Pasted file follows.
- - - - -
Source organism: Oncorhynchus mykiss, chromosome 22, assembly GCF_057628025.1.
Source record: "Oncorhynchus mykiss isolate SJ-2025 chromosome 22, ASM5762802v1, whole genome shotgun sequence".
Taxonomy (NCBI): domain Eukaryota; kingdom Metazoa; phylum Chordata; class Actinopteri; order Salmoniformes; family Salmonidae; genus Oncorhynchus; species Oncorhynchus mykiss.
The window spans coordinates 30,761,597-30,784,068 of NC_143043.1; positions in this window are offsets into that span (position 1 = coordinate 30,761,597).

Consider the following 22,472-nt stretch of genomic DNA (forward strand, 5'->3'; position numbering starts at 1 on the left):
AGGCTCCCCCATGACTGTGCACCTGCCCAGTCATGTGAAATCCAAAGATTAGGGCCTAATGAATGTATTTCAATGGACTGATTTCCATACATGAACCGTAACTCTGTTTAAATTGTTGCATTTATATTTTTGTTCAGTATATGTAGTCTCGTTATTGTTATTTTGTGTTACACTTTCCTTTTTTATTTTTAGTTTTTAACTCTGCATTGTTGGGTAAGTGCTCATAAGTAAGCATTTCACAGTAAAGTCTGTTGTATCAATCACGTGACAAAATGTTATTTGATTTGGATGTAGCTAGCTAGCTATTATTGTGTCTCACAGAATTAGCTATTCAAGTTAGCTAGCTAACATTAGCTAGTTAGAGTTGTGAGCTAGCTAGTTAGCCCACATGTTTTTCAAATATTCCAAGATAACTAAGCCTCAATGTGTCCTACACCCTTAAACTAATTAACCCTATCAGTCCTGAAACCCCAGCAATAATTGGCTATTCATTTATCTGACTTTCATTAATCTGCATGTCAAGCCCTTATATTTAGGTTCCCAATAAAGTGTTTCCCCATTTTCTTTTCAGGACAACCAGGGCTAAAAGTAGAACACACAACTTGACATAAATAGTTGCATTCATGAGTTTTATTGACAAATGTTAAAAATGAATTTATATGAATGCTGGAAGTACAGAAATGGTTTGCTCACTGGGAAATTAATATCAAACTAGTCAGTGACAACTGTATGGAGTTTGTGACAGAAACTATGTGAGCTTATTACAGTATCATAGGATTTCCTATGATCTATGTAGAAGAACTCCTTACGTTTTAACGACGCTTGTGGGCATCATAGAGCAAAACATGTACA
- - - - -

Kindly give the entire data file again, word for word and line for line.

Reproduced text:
Source organism: Oncorhynchus mykiss, chromosome 22, assembly GCF_057628025.1.
Source record: "Oncorhynchus mykiss isolate SJ-2025 chromosome 22, ASM5762802v1, whole genome shotgun sequence".
Taxonomy (NCBI): domain Eukaryota; kingdom Metazoa; phylum Chordata; class Actinopteri; order Salmoniformes; family Salmonidae; genus Oncorhynchus; species Oncorhynchus mykiss.
The window spans coordinates 30,761,597-30,784,068 of NC_143043.1; positions in this window are offsets into that span (position 1 = coordinate 30,761,597).

Consider the following 22,472-nt stretch of genomic DNA (forward strand, 5'->3'; position numbering starts at 1 on the left):
AGGCTCCCCCATGACTGTGCACCTGCCCAGTCATGTGAAATCCAAAGATTAGGGCCTAATGAATGTATTTCAATGGACTGATTTCCATACATGAACCGTAACTCTGTTTAAATTGTTGCATTTATATTTTTGTTCAGTATATGTAGTCTCGTTATTGTTATTTTGTGTTACACTTTCCTTTTTTATTTTTAGTTTTTAACTCTGCATTGTTGGGTAAGTGCTCATAAGTAAGCATTTCACAGTAAAGTCTGTTGTATCAATCACGTGACAAAATGTTATTTGATTTGGATGTAGCTAGCTAGCTATTATTGTGTCTCACAGAATTAGCTATTCAAGTTAGCTAGCTAACATTAGCTAGTTAGAGTTGTGAGCTAGCTAGTTAGCCCACATGTTTTTCAAATATTCCAAGATAACTAAGCCTCAATGTGTCCTACACCCTTAAACTAATTAACCCTATCAGTCCTGAAACCCCAGCAATAATTGGCTATTCATTTATCTGACTTTCATTAATCTGCATGTCAAGCCCTTATATTTAGGTTCCCAATAAAGTGTTTCCCCATTTTCTTTTCAGGACAACCAGGGCTAAAAGTAGAACACACAACTTGACATAAATAGTTGCATTCATGAGTTTTATTGACAAATGTTAAAAATGAATTTATATGAATGCTGGAAGTACAGAAATGGTTTGCTCACTGGGAAATTAATATCAAACTAGTCAGTGACAACTGTATGGAGTTTGTGACAGAAACTATGTGAGCTTATTACAGTATCATAGGATTTCCTATGATCTATGTAGAAGAACTCCTTACGTTTTAACGACGCTTGTGGGCATCATAGAGCAAAACATGTACA